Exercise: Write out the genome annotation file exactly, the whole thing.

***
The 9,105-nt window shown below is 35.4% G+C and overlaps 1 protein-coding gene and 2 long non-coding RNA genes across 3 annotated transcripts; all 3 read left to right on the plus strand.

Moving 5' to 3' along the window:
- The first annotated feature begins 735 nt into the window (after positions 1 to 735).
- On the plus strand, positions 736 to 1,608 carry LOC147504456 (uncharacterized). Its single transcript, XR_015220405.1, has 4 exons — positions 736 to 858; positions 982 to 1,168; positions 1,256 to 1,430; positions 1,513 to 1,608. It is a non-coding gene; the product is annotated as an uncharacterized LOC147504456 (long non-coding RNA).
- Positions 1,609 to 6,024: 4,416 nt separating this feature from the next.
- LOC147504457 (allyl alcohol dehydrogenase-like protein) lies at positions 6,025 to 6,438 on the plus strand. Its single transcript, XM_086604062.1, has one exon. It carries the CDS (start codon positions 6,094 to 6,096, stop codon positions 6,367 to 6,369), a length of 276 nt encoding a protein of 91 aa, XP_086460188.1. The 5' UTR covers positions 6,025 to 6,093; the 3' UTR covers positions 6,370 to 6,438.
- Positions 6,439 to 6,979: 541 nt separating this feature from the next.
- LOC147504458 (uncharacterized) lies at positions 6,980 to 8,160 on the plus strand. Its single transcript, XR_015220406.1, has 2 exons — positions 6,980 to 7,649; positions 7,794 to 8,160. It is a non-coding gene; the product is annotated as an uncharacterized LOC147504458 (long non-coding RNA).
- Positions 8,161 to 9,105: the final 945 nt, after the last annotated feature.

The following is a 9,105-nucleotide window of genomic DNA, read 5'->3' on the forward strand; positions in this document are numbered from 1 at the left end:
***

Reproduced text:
The 9,105-nt window shown below is 35.4% G+C and overlaps 1 protein-coding gene and 2 long non-coding RNA genes across 3 annotated transcripts; all 3 read left to right on the plus strand.

Moving 5' to 3' along the window:
- The first annotated feature begins 735 nt into the window (after positions 1 to 735).
- On the plus strand, positions 736 to 1,608 carry LOC147504456 (uncharacterized). Its single transcript, XR_015220405.1, has 4 exons — positions 736 to 858; positions 982 to 1,168; positions 1,256 to 1,430; positions 1,513 to 1,608. It is a non-coding gene; the product is annotated as an uncharacterized LOC147504456 (long non-coding RNA).
- Positions 1,609 to 6,024: 4,416 nt separating this feature from the next.
- LOC147504457 (allyl alcohol dehydrogenase-like protein) lies at positions 6,025 to 6,438 on the plus strand. Its single transcript, XM_086604062.1, has one exon. It carries the CDS (start codon positions 6,094 to 6,096, stop codon positions 6,367 to 6,369), a length of 276 nt encoding a protein of 91 aa, XP_086460188.1. The 5' UTR covers positions 6,025 to 6,093; the 3' UTR covers positions 6,370 to 6,438.
- Positions 6,439 to 6,979: 541 nt separating this feature from the next.
- LOC147504458 (uncharacterized) lies at positions 6,980 to 8,160 on the plus strand. Its single transcript, XR_015220406.1, has 2 exons — positions 6,980 to 7,649; positions 7,794 to 8,160. It is a non-coding gene; the product is annotated as an uncharacterized LOC147504458 (long non-coding RNA).
- Positions 8,161 to 9,105: the final 945 nt, after the last annotated feature.

The following is a 9,105-nucleotide window of genomic DNA, read 5'->3' on the forward strand; positions in this document are numbered from 1 at the left end: